Paris-Based Luxbox Expands, Restructures Its Acquisitions, Sales Team (EXCLUSIVE)

Natacha Kaganski has joined Luxbox as festivals and acquisitions manager and Solène Colomer has been named sales & marketing coordinator.  

Previously, Kaganski spent four years as acquisitions manager at Wild Bunch, where she handled deals for the French and international market as well as coordination for multi-territories deals with the Wild Bunch group, such as Germany, Spain and Italy. 

She was involved in films likeVenice winner “Happening” by Audrey Diwan, Gaspar Noé’s “Vortex” or “Leila’s Brothers,” also taking part in first Wild Bunch productions.

Solène Colomer has one year of experience assisting the sales and production teams at Urban Group under her belt. She was involved in “Plan 75” by Chie Hayakawa and “If Only I Could Hibernate” by Zoljargal Purevdash which, as reported by Variety, has already made history in Cannes.

They complete the already existing team with president Fiorella Moretti and Jennyfer Gautier, head of international sales. 

“Personally, I enjoy working with women. A lot. But it has never been a rule,” says Moretti, admitting she has a “very good feeling” about the new team.  

“We have been working together just for a few weeks and I feel there is a great dynamic and dialogue in the office. There is fantastic energy!”

Luxbox has been busy at the French festival, presenting two films in the Directors’ Fortnight section: “Creatura” by Elena Martín Gimeno: a film about “feminine desire and taboos,” notes Kaganski, also highlighting a “delicate portrait of the Portuguese working class” in “Légua,” by Filipa Reis and João Miller Guerra.

“We are sure this beautiful story about solidarity will resonate with the audience,” adds Gautier.

The company has also brought the restored version of Manoel de Oliveira’s “Abraham’s Valley,” launching the sales of 13 films by the celebrated director.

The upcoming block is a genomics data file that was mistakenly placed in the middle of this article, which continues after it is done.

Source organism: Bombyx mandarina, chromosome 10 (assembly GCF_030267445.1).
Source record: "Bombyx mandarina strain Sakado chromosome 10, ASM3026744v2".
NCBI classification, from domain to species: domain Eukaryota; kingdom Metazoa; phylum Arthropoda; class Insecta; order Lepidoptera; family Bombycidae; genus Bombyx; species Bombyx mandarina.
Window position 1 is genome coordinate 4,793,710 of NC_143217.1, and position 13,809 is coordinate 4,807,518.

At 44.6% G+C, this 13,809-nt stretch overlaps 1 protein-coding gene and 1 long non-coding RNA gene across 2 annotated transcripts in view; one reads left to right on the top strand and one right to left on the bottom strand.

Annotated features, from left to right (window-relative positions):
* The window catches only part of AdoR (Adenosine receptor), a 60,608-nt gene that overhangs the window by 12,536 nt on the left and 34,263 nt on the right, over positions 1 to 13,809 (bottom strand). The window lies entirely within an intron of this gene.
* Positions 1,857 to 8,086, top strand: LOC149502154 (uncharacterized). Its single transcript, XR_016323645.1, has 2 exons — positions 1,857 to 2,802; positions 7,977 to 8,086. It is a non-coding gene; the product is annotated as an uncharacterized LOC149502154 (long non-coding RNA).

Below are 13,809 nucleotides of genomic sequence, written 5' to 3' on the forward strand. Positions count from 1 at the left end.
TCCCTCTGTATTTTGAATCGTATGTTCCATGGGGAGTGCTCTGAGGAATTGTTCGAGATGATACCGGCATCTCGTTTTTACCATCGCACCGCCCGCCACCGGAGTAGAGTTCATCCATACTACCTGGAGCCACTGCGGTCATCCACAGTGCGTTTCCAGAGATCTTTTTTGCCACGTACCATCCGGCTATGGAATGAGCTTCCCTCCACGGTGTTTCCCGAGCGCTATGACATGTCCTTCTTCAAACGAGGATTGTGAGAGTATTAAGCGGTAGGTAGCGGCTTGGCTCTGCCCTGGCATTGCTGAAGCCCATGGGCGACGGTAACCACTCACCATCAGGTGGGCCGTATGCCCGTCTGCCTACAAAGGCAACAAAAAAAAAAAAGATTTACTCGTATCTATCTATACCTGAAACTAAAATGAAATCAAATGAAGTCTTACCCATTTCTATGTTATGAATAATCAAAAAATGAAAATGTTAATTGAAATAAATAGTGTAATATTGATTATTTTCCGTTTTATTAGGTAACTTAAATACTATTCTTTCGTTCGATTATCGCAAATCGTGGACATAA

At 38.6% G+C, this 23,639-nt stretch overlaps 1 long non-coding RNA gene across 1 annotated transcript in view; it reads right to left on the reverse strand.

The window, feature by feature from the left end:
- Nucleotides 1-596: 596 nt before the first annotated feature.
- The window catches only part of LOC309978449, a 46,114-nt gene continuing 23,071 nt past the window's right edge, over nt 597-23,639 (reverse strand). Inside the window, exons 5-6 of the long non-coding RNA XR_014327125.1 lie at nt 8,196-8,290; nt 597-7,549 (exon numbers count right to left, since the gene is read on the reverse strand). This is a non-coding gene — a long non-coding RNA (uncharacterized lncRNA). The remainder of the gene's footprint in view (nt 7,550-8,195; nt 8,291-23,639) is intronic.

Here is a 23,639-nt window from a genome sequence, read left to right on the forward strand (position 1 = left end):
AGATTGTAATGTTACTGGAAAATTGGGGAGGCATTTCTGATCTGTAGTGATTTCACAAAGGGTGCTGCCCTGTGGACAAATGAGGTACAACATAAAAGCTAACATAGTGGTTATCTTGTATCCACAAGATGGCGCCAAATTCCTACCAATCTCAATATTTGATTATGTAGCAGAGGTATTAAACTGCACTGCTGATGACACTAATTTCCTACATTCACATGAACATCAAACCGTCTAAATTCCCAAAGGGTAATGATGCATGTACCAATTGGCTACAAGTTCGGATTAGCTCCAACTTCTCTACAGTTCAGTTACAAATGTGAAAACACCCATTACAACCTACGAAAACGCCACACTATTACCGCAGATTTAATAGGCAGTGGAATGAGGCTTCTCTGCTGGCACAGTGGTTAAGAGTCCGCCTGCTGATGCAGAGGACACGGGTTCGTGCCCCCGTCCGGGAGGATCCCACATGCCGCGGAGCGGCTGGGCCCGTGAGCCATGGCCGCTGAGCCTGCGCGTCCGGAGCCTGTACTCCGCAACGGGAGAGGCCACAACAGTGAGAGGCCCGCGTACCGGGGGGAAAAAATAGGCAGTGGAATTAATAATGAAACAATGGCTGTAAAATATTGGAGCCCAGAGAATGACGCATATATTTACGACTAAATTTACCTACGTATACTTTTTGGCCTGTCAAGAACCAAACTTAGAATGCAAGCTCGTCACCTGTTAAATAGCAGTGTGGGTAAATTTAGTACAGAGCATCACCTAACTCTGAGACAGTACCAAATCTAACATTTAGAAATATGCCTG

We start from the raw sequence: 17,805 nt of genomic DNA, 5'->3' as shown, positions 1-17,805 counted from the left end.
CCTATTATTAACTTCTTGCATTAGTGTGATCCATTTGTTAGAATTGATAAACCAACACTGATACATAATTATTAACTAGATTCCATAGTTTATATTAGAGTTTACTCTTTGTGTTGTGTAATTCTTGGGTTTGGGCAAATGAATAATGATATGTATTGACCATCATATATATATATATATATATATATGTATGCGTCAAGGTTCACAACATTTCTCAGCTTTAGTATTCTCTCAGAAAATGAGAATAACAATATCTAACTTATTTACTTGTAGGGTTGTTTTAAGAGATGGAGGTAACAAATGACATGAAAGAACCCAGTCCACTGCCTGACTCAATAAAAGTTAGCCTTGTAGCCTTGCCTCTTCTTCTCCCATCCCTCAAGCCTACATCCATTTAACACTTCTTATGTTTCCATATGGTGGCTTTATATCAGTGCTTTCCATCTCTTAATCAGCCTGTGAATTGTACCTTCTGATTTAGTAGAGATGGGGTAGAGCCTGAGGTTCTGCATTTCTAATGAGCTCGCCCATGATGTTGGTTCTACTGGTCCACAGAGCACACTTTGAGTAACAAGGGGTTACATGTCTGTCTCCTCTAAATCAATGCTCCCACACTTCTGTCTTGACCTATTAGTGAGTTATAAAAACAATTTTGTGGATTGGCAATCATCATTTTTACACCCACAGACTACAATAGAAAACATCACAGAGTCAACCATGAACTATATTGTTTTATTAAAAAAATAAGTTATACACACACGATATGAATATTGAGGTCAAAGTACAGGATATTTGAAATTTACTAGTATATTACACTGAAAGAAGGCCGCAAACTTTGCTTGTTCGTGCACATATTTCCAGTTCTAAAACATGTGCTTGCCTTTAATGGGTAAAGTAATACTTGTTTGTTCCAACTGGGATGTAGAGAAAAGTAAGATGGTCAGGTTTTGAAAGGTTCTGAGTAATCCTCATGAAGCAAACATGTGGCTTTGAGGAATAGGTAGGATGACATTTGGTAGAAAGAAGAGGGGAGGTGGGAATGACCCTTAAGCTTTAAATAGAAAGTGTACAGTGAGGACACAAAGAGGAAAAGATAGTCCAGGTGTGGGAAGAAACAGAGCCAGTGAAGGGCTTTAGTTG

“After having the honor of handling the complete catalogue of Béla Tarr, we decided to explore working with classic films. These are the filmmakers I admire so much, which makes it a unique experience,” notes Moretti, with Kaganski adding:

“In a market that’s getting more and more competitive and is constantly changing, it’s important to strengthen our catalogue with classic films. Conservation and restoration of cinematic treasures is among our missions for the future.” 

Finally, the company has presented first images of Mohamed Ben Attia’s “Behind the Mountains” and “Critical Zone” by Ali Ahmadzadeh, teasing upcoming “Puan” by María Alche and Benjamín Naishtat, Felipe Carmona’s “Penal Cordillera” and Carolina Markowicz’s “Toll.” 

With Moretti listing the Joan of Arc diptych by Bruno Dumont among the team’s “biggest professional satisfactions” – “We are sure they will have an important place in the history of cinema,” she says. Handling first feature films by Jonas Carpignano and Ben Attia was also important.

“First films were among our big commercial successes, from Manuela Martelli’s ‘1976’ [also known as ‘Chile ‘76’] to ‘20,000 Species of Bees’ by Estibaliz Urresola, ‘Clara Sola’ by Nathalie Alvarez Mesen, ‘Song Without a Name’ by Melina Leon and ‘The Heiresses’ by Marcelo Martinessi. Still, my biggest satisfaction has to do with remaining free in our choices.”

Luxbox has also served as co-producer on another Cannes title, Lisandro Alonso’s “Eureka.” But, as pointed out by Kaganski, there are more things to come. 

“We will continue to reveal and support new directors and new voices of international cinema, with already eight films [slated] to come in 2023 and 2024,” she states. 

“Even in France, where there are many public grants, the system is not self-sustainable anymore. Recent budget cuts [experienced by] Clermont-Ferrand International Short Film Festival prove that supporting independent cinema is a battle.”

While Gautier notes that “strengthening the company’s links with French producers” will be another priority, flexibility is key. 

“Audiences are not quite back to theaters yet and the audiovisual and cinematographic landscape has changed a lot over the last few years. Distributors are more and more careful with the films they pick, so we feel we need to constantly reinvent our model,” she adds.

As well as surprising viewers with “daring and bold films,” says Colomer. 

“They need to see things they have never seen before.”

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